The Archbishop of Canterbury (Photo by Hollie Adams/Getty Images)

The closing of the Episcopal mind

The Church of England’s leaders don’t reflect its political diversity

Artillery Row

The Royal Commission on the Operation of the Poor Laws, set up in 1832, was chaired by Charles Blomfield, Bishop of London. It numbered several other prominent churchmen among its members. The deliberations of this body led to the Poor Law Reform Act of 1834. This charming statute was based on the idea that the provision of poor relief must be made so torturous and degrading that only those suffering from extreme starvation and indigence would accept it. The sole form of assistance was to be within the context of workhouses, which were to be made as miserable and hellish as any prison. Any family unfortunate enough to have no choice but to fall back on the workhouse would be split up, as mixed-sex institutions would “undermine the good administration” of the workhouses, as the authorities euphemistically put it. 

One of the law’s architects, Edwin Chadwick — a man who made Mr Gradgrind look like one of the Cheeryble brothers — infamously commented that it was vital that the inmates of workhouses should be given the coarsest food possible. William Cobbett, a leading opponent of the bill, gleefully seized on this, nicknaming the Whigs, who pushed the legislation hardest, the “Coarser Food Party”. The idea of all this — rooted in the principles of utilitarianism, political economy and Malthusianism — was, as future Archbishop of Canterbury John Bird Sumner put it, to encourage the labouring poor to do everything they could to avoid the “intemperance and want of prudent foresight” that creates poverty, the “punishment which the moral government of God inflicts in this world upon thoughtlessness and guilty extravagance”.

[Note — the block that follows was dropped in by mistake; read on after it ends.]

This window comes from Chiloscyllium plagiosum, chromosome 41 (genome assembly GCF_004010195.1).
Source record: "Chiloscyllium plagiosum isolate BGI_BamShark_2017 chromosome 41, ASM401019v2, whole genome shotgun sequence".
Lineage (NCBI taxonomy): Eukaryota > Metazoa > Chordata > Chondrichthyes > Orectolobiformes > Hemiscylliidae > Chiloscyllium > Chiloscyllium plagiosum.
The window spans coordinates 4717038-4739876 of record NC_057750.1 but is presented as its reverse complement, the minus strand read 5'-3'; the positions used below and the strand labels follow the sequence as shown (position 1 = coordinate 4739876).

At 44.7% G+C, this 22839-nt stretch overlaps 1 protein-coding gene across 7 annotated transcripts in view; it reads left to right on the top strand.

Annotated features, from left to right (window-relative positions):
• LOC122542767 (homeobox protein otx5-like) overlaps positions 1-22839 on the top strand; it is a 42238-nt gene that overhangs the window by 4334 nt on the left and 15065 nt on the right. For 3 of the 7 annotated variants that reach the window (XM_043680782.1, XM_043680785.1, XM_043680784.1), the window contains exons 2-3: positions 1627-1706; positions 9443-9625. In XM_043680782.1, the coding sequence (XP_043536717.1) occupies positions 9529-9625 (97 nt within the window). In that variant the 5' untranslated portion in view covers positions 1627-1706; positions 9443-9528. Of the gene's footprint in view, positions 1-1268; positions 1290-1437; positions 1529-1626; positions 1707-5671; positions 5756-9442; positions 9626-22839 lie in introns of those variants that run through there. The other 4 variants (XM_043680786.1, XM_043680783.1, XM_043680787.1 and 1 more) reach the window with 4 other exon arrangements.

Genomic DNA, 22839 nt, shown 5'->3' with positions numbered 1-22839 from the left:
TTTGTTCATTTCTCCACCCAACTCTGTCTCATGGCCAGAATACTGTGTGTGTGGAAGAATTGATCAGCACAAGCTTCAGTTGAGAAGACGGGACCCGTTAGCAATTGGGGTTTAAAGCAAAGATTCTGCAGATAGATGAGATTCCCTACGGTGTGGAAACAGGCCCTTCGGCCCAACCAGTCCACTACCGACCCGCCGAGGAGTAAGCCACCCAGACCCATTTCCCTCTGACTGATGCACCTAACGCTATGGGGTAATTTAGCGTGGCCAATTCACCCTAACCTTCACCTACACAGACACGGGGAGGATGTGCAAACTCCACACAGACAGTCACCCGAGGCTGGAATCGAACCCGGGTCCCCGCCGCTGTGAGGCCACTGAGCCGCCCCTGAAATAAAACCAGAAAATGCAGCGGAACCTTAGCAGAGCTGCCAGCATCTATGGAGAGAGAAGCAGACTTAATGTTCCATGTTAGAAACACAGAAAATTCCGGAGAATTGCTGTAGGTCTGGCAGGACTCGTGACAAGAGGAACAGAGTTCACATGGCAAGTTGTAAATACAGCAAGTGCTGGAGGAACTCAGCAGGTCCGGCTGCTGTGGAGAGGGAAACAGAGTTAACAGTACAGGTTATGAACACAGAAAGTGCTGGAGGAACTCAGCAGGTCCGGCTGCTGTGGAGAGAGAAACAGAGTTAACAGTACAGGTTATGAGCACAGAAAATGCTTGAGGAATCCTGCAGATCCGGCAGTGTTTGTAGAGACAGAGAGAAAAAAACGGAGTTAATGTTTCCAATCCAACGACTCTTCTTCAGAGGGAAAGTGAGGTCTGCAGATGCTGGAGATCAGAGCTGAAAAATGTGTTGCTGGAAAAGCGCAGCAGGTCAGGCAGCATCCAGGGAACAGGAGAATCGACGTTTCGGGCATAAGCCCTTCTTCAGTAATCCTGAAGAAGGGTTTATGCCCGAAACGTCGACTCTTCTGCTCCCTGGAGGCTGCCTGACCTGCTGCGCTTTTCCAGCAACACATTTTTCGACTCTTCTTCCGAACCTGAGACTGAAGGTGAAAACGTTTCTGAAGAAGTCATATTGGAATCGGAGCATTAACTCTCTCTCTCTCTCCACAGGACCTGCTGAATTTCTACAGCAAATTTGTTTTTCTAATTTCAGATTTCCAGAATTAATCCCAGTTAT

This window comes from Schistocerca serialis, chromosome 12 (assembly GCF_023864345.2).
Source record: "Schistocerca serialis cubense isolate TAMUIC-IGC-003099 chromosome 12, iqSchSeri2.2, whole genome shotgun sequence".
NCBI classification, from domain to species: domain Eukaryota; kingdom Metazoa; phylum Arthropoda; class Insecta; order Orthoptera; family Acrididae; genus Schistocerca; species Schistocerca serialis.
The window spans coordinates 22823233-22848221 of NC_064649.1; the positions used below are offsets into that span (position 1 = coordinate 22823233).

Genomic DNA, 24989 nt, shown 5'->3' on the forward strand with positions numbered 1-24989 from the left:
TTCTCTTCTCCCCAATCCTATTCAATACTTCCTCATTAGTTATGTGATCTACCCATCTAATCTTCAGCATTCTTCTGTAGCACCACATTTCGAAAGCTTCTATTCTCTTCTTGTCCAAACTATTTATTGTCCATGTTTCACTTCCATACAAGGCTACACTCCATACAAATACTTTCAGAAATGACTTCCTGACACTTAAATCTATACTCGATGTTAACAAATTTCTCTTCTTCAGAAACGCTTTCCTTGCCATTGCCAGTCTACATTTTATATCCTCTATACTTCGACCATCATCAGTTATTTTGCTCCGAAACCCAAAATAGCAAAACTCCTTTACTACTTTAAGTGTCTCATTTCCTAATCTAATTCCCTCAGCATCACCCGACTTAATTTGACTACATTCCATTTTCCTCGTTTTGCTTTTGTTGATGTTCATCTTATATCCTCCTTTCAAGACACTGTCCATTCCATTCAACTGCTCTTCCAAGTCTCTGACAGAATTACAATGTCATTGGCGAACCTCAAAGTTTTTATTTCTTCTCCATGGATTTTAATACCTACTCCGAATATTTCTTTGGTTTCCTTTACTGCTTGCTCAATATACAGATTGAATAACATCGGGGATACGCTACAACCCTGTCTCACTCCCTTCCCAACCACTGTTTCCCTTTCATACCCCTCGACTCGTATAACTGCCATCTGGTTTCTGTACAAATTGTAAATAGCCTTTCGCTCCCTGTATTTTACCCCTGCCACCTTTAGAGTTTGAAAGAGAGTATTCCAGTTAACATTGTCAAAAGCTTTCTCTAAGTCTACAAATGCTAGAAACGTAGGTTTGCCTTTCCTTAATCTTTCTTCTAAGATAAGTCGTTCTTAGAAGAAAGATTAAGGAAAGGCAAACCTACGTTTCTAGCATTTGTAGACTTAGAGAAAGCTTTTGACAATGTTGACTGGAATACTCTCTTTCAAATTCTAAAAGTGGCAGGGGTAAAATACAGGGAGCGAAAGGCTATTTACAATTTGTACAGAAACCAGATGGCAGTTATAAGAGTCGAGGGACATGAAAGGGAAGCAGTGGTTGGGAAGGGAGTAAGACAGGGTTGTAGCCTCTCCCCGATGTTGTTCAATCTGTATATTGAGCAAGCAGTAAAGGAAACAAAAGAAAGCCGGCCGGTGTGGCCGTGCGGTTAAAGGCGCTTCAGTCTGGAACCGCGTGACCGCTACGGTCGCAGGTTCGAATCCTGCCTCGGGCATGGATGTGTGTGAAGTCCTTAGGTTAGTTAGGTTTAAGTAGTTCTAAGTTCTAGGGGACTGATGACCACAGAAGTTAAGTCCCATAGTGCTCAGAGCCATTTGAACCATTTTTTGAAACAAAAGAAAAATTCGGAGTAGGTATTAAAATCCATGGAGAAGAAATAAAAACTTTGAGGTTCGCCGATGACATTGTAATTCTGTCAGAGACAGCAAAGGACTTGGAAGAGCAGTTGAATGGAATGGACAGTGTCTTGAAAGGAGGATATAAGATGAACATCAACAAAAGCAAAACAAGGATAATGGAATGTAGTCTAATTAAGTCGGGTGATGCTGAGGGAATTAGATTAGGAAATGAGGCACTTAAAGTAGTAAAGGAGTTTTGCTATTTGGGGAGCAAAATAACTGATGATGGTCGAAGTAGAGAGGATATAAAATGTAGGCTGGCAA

In the 1830s, these ideas were at the very vanguard of progressive thinking. They were promoted by the metropolitan liberal elite of the age, men such as James Mill, Jeremy Bentham and David Ricardo, the forward-thinking “Philosophic Radicals” who spewed out reforming and “improving” ideas through their famous organ The Westminster Review. Other contributors included happy-go-lucky eugenicist pioneer and social Darwinist Herbert Spencer, as well as Harriet Martineau, the sort of woman who would cheerfully have put her “enlightened benevolence” into practice by personally taste-testing workhouse food to ensure it was sufficiently coarse.

If God is a Remain-supporting Labour voter, then why shouldn’t His clerics also be?

These ideas were gleefully leapt upon by a large swathe of the Church leadership, who endorsed the grim dogmas of political economy with an alacrity that would only surprise anyone unfamiliar with the long history of our episcopacy’s lamb-like submission to secular liberal orthodoxies. As E.R. Norman pointed out many decades ago, the Church of England’s leaders have, again and again since at least the eighteenth century, “readily adopted the progressive idealism common to liberal opinion within the intelligentsia, of which they were a part”. They have “always managed to reinterpret their sources in ways which have somehow made their version of Christianity correspond to the values of their class and generation”, a process intimately connected to the fact that bishops are nearly always tied (by personal links, economic interests and a desire to conform) to their secular peers who set the broader cultural and political agenda.